I was curious how an adventure game mechanic would work with the microgames, but it actually works pretty well. A lot of the microgames are actually built around the theme of the chapter. This especially applies to the third chapter. I wouldn’t consider the adventure element of the game to be particularly deep. As long as you are thorough with searching the environment you shouldn’t really have any troubles with it. I was kind of surprised by how well it ties together all of the microgames. This adventure mechanic might disappoint those that were just interested in the microgames, but I thought it added another dimension to the game.
Speaking of the adventure element, lets move onto the game’s story. I generally enjoyed the story even though it is very inconsistent. The overall story is pretty silly following three skeleton brothers heading out into the world for the first time after only watching horror movies for their entire lives. This leads to them not really knowing how the real world works. The story tends to spoof a lot of movies and video games. When it is on I found the story to be pretty funny and silly. When it is not though, the jokes can miss badly where they are more likely to receive groans than laughter. The humor is quite cheesy and relies on a lot of puns. If you like silly humor, I think you will like the story. If this type of story/humor annoys you though, it may not be for you.
As for the Spookware’s length the game is intended to consist of four episodes with three chapters in each episode. Right now the game has three chapters along with the prologue which acts like a tutorial. The other three episodes will be released at a later date as DLC (I am not sure if this will be paid or free DLC). How much time you get out of the game right now will somewhat depend on how you approach it. If you do the bare minimum to complete each chapter you could probably beat each chapter within around 45 minutes to one hour. If you go for all of the achievements which includes completing all of the microgame sections without losing a life it likely will take an hour and 15 minutes to an hour and a half for each chapter. After beating each microgame you also unlock it for a mode where you can play a random selection of games and try to survive as long as possible. Basically if you only do what is necessary to beat the game, you could probably expect around three hours out of the game right now. If you try to get all of the achievements though or try the remix mode some, I could see adding a couple hours to your playtime.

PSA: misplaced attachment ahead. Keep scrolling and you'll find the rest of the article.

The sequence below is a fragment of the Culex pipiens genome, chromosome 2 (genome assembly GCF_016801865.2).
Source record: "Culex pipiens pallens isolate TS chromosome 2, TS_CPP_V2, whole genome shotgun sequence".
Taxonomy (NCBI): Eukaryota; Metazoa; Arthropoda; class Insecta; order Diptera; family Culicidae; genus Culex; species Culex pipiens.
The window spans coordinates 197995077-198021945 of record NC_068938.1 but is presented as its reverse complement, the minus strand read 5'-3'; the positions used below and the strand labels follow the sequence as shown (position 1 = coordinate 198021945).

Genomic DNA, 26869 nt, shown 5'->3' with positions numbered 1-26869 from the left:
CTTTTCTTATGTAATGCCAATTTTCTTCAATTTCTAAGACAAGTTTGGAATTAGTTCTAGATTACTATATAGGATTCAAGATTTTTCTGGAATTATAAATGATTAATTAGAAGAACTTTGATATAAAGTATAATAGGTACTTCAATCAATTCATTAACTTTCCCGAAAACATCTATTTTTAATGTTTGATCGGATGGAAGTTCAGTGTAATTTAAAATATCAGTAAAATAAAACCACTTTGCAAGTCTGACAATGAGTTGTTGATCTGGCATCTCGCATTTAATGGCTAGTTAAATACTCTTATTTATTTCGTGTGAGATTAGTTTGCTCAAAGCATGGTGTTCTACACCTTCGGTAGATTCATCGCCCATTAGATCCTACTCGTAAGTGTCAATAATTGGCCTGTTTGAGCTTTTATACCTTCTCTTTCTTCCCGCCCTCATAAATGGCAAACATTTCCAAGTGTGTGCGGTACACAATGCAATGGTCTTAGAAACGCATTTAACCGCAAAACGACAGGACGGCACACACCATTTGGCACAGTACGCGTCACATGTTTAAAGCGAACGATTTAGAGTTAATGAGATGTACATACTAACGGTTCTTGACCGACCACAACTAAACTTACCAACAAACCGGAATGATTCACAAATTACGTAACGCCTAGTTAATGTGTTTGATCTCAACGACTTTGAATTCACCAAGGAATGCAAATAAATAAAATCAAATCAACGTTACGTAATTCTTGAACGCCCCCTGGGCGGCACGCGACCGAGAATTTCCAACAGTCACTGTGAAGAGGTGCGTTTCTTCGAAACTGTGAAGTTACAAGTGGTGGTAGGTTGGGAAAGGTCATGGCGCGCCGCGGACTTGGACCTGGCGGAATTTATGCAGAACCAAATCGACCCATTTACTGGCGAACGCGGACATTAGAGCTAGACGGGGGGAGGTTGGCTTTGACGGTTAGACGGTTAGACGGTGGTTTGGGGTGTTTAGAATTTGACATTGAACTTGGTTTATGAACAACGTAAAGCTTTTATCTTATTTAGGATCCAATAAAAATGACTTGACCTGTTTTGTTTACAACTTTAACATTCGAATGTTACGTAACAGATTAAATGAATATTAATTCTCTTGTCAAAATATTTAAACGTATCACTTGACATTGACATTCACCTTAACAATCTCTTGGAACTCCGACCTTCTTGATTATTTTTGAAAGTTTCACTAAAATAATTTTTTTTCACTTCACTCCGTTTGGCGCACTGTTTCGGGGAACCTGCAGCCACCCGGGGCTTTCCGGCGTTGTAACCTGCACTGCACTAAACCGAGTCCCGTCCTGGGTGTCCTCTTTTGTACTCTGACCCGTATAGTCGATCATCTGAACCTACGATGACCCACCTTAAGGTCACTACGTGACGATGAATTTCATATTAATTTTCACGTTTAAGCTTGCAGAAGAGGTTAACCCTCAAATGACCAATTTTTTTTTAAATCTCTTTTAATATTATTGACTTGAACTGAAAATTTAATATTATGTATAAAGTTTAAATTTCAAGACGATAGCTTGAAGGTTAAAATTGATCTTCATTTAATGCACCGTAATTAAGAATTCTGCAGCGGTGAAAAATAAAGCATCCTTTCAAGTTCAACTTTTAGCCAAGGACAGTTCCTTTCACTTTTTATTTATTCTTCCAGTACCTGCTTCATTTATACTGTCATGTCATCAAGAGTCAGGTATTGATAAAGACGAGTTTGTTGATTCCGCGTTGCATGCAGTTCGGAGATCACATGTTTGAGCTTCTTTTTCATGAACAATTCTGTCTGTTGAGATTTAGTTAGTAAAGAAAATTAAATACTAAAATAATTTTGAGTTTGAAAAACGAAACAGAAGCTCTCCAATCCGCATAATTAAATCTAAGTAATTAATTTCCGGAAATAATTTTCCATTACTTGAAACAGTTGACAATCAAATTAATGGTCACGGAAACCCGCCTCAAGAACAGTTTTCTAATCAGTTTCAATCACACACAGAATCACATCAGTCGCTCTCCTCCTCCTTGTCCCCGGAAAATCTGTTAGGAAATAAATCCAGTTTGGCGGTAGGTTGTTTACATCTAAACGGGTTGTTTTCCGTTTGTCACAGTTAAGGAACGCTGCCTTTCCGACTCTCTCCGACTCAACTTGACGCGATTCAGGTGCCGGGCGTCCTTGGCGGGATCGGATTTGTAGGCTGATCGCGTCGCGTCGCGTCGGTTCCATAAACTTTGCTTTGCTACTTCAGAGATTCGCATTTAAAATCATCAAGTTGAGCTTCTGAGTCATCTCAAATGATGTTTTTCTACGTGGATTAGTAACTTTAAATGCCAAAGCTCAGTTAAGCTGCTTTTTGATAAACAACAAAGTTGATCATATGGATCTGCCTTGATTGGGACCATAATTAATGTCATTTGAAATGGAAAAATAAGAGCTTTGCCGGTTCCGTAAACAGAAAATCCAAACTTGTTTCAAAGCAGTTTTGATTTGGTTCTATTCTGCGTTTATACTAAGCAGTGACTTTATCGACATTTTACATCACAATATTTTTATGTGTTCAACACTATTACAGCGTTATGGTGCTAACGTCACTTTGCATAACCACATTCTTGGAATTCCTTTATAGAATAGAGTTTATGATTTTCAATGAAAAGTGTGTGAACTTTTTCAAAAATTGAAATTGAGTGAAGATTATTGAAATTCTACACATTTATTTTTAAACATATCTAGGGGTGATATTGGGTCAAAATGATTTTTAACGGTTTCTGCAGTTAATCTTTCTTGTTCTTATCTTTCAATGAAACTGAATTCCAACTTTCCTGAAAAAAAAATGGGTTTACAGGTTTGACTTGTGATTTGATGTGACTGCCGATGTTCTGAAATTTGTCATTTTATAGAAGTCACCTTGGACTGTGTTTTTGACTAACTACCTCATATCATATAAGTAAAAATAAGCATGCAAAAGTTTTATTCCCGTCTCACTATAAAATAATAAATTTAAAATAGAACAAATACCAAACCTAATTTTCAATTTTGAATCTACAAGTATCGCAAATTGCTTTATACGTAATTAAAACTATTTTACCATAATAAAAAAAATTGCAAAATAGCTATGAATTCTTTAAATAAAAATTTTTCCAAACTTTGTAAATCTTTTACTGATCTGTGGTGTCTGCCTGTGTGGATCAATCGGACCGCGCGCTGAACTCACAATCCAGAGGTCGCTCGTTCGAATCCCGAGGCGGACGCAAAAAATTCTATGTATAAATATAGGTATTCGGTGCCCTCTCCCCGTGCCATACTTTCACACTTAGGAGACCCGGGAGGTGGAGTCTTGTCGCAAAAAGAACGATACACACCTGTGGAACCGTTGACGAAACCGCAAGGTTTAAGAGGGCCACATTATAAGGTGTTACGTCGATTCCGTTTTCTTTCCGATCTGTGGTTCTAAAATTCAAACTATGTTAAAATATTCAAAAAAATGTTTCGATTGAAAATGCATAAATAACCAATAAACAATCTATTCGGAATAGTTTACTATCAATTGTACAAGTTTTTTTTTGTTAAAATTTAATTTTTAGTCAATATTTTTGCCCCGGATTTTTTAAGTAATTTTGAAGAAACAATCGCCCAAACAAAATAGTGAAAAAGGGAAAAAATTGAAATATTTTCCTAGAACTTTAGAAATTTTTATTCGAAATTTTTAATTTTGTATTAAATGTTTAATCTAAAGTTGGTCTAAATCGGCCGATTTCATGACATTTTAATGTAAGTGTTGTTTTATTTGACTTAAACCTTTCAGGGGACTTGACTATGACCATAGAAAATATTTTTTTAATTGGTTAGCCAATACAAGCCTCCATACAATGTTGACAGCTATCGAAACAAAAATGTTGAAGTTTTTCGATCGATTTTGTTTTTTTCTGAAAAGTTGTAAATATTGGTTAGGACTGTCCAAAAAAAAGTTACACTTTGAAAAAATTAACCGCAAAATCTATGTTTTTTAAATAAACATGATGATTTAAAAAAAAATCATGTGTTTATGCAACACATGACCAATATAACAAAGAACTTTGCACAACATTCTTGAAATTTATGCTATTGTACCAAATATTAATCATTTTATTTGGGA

As a fan of microgames I was curious how Spookware was going to turn out. While not quite perfect, I really enjoyed my time with the game. The microgames are simple, but what do you expect from games that only last seconds. They work because they are quick and silly. Playing microgame after microgame in quick succession hoping to avoid failing any of them is quite satisfying. Fans of microgames should really enjoy this aspect of the game. The microgames are tied together with an adventure mechanic as you explore the world. This element is not particularly deep, but it does a surprisingly good job connecting the microgames together. The game’s story can be a little hit or miss as it can be both funny and groanworthy at times.
My recommendation for Spookware comes down to how much you generally like microgames and whether you are okay with the adventure elements inbetween. If you either don’t like microgames or aren’t interested in the additional adventure mechanics, Spookware may not be for you. Those who enjoy silly fun microgames though and don’t mind the adventure mechanics will likely really enjoy Spookware and should consider picking it up.
Buy Spookware online: Steam
We at Geeky Hobbies would like to thank BEESWAX GAMES and DreadXP for the review copy of Spookware used for this review. Other than receiving a free copy of the game to review, we at Geeky Hobbies received no other compensation for this review. Receiving the review copy for free had no impact on the content of this review or the final score.